Counting Our Blessings

For the week ending 12 March 2022 / 9 Adar Bet 5782

The Amidah (Part 8) - Blessing of Repentance

by Rabbi Reuven Lauffer
Library Library Library

“Prayer is not a miracle. It is a tool, man’s paintbrush in the art of life. Prayer is man’s weapon to defend himself in the struggle of life. It is a reality. A fact of life.”
(Rabbi Avrohom Chaim Feuer)

The fifth blessing reads: “Bring us back, our Father, to Your Torah, and bring us near, our King, to Your service, and influence us to return in perfect repentance before You. Blessed are You, Hashem, Who desires repentance.”

After having requested wisdom from Hashem, we now turn to Him to request His help in attaining repentance for the undesirable and harmful things we have done, both to ourselves and to others. In three different places in the Talmud (Yoma 38b, Avodah Zarah 55a, Menachot 29b), our Sages unconditionally state that a person who sincerely comes to purify himself will be given Divine assistance. The first step in achieving repentance is to want to repent and possess a longing to draw closer to Hashem.

In our blessing we refer to Hashem as both “our Father” and “our King.” In general, a father has infinite compassion and mercy for his child. Even when the child behaves in a reprehensible way, the father will always do his best to try finding some redeeming factors in order to forgive and assist his child. An honorable king, on the other hand, needs to rule firmly and fairly, and to dispense justice in a moral and ethical way. A king cannot always be compassionate and benevolent because this would mean risking losing the respect and the loyalty of his citizens. This explains why we refer to Hashem as “our Father” first, and, only then, as “our King” when we ask for repentance. It is our hope that Hashem will relate to us in our moments of weakness with infinite love — as would a father — and not as an uncompromising monarch who must ensure that his power not be undermined.

The famed Chassidic Rebbe, Rabbi Menachem Mendel Morgenstern (1787-1859) of Kotzk, would point out that it is the way of the world for parents to feel the pain of their children, while the children are oblivious to the suffering of their parents. Then he would add, in his incisive style, that in a similar way, Hashem feels our pain, but we are blind to His misery, as it were.

The Vilna Gaon teaches that the only way to become the recipients of Hashem’s overt love is by accepting upon ourselves the Torah and the mitzvahs. Only through the Torah can we purify ourselves and return to Hashem in the optimal way. This is why our blessing first mentions returning to Hashem and His Torah, and only later mentions the concept of perfect repentance. Only by striving to live our lives according to His Torah and dedicating ourselves to understanding His Torah can we reach such perfection.

The Vilna Gaon’s primary disciple was Rabbi Chaim of Volozhin (1749-1821). He founded and headed the foremost Yeshiva in his generation, which subsequently served as the prototype for all Yeshivas in Eastern Europe established afterwards. In his seminal work called Nefesh haChaim he writes that when we mention the Torah we refer to Hashem as our Father, but when we mention the mitzvahs we call Him our King. He explains that it is only when we are studying Hashem’s precious Torah that we can be described as being His children and that He is our Father. When, however, we perform the mitzvahs by rote, by going through the motions without studying His Torah, we are like servants following the commands of the king without any true understanding and without any real feeling. When we serve Him like that, we have distanced ourselves from Him, and we have turned our Father into our King.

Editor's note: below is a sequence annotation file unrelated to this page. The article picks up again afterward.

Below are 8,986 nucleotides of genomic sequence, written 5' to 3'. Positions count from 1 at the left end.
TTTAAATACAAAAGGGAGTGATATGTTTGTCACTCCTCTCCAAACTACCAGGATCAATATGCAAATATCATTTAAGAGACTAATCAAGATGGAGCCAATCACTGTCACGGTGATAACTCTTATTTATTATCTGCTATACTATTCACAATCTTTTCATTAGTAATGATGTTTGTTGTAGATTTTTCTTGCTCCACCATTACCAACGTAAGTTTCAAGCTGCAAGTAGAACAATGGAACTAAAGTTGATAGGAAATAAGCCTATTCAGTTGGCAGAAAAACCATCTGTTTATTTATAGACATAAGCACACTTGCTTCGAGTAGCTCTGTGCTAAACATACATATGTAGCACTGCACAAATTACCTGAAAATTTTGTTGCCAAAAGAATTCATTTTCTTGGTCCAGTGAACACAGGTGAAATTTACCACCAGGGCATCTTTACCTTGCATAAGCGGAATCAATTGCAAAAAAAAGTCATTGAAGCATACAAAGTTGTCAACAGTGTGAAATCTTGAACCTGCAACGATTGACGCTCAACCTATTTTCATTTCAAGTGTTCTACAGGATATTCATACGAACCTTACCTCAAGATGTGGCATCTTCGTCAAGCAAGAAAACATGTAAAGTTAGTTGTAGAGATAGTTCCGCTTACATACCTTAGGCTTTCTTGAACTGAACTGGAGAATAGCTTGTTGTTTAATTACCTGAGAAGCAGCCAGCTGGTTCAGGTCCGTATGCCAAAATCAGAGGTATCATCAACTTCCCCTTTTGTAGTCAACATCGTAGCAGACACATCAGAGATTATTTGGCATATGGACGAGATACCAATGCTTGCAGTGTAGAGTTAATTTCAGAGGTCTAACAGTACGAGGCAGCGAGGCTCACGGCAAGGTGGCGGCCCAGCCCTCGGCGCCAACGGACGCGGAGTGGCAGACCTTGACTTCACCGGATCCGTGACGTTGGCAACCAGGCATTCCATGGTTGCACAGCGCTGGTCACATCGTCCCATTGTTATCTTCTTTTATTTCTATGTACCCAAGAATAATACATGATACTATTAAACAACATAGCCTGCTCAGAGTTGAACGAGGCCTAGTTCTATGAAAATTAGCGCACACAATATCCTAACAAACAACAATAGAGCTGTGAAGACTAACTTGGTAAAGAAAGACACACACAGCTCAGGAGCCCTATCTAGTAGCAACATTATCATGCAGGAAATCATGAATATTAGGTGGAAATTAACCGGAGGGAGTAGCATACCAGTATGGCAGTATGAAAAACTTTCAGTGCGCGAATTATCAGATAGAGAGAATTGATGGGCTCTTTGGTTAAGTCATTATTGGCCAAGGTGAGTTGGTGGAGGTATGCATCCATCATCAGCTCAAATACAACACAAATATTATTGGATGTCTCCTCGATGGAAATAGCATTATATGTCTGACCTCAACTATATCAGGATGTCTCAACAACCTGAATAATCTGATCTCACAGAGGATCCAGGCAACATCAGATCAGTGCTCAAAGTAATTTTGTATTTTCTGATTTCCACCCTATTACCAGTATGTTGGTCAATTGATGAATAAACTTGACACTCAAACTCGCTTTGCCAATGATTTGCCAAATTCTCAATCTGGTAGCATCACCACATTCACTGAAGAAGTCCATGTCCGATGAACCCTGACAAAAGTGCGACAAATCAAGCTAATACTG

The sequence of the blessings is now clear — the more wisdom a person accumulates, the greater is their ability to identify what needs correction in their life. When we ask to be brought back to Hashem’s Torah, we are acknowledging that the Torah belongs to Hashem, and that without it we are powerless to be able to do His Will.

What is the meaning of the blessing’s conclusion: “Blessed are You, Hashem, Who desires repentance”? Why was “desires” the word chosen by the Men of the Great Assembly to summarize our blessing? Rabbi Yitzchak Blazer (1837-1907), one of the foremost students of Rabbi Yisrael Salanter and the Chief Rabbi of Saint Petersburg, which was the capital city of the Russian empire, writes that there are times when a person has been treated so badly that he would prefer that the wrongdoer not ask for forgiveness. In that way they can be punished by Heaven for their appalling behavior. In such cases, even when the perpetrator asks for forgiveness, very often the wronged party does not forgive them in their heart. Rather, the resentment lingers and festers, and any forgiveness granted to the wrongdoer is merely superficial. Our blessing is teaching us that Hashem is not like that. Regardless of what we have done to Him, Hashem desires and waits for our repentance.

To be continued…

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